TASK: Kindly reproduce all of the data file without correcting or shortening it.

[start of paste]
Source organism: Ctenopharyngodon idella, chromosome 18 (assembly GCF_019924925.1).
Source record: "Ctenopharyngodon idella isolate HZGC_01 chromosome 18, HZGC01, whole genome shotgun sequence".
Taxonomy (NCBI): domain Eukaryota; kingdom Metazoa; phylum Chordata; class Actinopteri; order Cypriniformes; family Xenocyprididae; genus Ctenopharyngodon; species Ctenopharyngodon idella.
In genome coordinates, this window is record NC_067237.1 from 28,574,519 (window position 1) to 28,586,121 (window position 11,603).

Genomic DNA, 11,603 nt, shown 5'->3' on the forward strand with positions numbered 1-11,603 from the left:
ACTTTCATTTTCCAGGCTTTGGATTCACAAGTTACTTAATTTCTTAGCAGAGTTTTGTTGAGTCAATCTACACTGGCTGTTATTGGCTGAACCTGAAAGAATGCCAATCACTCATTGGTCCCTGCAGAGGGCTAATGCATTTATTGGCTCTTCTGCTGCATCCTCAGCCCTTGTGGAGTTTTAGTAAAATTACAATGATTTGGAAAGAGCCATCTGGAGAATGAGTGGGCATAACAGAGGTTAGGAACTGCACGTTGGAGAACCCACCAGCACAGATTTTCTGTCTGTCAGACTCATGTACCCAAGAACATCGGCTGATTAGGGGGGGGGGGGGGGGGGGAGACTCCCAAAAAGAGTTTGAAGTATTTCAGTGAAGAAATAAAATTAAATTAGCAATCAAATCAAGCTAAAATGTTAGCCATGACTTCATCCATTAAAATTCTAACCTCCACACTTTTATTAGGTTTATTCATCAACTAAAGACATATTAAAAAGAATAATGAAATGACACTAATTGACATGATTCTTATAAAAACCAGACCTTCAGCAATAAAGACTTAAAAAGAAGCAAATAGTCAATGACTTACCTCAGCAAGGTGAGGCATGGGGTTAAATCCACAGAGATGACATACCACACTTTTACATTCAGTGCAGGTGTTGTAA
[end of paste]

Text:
Source organism: Ctenopharyngodon idella, chromosome 18 (assembly GCF_019924925.1).
Source record: "Ctenopharyngodon idella isolate HZGC_01 chromosome 18, HZGC01, whole genome shotgun sequence".
Taxonomy (NCBI): domain Eukaryota; kingdom Metazoa; phylum Chordata; class Actinopteri; order Cypriniformes; family Xenocyprididae; genus Ctenopharyngodon; species Ctenopharyngodon idella.
In genome coordinates, this window is record NC_067237.1 from 28,574,519 (window position 1) to 28,586,121 (window position 11,603).

Genomic DNA, 11,603 nt, shown 5'->3' on the forward strand with positions numbered 1-11,603 from the left:
ACTTTCATTTTCCAGGCTTTGGATTCACAAGTTACTTAATTTCTTAGCAGAGTTTTGTTGAGTCAATCTACACTGGCTGTTATTGGCTGAACCTGAAAGAATGCCAATCACTCATTGGTCCCTGCAGAGGGCTAATGCATTTATTGGCTCTTCTGCTGCATCCTCAGCCCTTGTGGAGTTTTAGTAAAATTACAATGATTTGGAAAGAGCCATCTGGAGAATGAGTGGGCATAACAGAGGTTAGGAACTGCACGTTGGAGAACCCACCAGCACAGATTTTCTGTCTGTCAGACTCATGTACCCAAGAACATCGGCTGATTAGGGGGGGGGGGGGGGGGGGAGACTCCCAAAAAGAGTTTGAAGTATTTCAGTGAAGAAATAAAATTAAATTAGCAATCAAATCAAGCTAAAATGTTAGCCATGACTTCATCCATTAAAATTCTAACCTCCACACTTTTATTAGGTTTATTCATCAACTAAAGACATATTAAAAAGAATAATGAAATGACACTAATTGACATGATTCTTATAAAAACCAGACCTTCAGCAATAAAGACTTAAAAAGAAGCAAATAGTCAATGACTTACCTCAGCAAGGTGAGGCATGGGGTTAAATCCACAGAGATGACATACCACACTTTTACATTCAGTGCAGGTGTTGTAA